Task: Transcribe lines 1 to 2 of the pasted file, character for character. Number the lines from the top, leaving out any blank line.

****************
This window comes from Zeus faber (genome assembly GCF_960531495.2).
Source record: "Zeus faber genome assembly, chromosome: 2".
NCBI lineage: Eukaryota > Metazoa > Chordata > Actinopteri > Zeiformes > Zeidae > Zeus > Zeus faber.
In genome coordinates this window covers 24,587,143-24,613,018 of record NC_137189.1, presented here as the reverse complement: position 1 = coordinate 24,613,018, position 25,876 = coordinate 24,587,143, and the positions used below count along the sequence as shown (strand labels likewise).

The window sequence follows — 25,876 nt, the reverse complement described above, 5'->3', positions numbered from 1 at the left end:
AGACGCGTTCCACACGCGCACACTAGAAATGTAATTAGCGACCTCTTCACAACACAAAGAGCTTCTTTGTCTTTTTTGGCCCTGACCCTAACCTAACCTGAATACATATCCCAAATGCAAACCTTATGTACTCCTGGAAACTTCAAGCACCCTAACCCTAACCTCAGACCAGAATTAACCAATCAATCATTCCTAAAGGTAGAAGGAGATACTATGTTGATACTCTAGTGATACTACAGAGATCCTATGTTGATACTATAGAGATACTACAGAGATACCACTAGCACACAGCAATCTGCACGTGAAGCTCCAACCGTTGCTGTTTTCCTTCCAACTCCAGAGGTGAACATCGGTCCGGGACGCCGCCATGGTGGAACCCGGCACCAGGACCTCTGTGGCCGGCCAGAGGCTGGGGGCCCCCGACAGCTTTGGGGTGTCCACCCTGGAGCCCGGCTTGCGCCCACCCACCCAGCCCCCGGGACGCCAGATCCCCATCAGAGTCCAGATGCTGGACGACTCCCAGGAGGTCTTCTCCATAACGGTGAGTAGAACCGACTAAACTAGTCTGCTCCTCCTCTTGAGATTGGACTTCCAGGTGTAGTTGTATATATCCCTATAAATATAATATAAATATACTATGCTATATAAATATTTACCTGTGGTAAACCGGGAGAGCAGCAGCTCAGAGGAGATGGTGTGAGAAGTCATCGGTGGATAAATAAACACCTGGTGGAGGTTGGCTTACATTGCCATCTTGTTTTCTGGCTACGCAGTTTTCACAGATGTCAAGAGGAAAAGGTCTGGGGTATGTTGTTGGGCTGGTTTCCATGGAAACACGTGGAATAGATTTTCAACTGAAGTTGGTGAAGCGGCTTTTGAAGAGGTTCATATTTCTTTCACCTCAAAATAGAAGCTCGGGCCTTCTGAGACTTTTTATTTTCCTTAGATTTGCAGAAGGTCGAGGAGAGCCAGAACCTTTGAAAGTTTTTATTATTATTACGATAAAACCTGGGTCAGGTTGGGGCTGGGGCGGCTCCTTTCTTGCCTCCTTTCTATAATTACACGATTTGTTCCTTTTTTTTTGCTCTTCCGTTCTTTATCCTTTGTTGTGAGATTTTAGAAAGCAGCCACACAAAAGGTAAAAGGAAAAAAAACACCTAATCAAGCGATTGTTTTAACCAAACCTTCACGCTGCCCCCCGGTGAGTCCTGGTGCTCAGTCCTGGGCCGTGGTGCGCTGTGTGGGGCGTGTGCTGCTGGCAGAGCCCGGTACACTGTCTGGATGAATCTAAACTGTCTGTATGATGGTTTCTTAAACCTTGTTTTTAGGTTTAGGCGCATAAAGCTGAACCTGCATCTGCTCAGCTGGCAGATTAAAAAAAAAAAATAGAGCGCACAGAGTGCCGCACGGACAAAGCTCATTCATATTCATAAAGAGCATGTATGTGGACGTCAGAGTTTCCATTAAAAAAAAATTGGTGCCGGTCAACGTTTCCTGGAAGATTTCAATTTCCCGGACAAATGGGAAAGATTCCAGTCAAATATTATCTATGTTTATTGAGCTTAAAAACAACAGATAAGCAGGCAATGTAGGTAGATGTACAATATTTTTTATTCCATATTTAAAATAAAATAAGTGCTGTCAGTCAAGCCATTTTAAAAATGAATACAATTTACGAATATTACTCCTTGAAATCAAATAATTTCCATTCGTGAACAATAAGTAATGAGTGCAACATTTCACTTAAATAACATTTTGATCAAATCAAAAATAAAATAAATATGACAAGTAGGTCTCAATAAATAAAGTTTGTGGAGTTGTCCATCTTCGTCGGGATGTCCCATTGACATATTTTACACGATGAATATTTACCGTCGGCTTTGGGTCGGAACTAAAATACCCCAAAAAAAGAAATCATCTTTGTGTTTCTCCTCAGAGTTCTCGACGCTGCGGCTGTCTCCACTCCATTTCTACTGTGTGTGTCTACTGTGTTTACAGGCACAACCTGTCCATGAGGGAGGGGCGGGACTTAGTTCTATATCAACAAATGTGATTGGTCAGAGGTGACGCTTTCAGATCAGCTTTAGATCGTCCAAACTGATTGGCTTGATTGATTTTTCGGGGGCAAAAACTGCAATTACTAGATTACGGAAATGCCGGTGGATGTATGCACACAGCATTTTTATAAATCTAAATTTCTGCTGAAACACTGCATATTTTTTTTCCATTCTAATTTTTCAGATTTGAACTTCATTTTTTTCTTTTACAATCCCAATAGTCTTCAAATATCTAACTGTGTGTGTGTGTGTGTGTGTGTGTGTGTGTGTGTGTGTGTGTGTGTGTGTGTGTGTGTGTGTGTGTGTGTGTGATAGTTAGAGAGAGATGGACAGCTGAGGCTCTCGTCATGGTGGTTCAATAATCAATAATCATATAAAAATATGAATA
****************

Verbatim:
This window comes from Zeus faber (genome assembly GCF_960531495.2).
Source record: "Zeus faber genome assembly, chromosome: 2".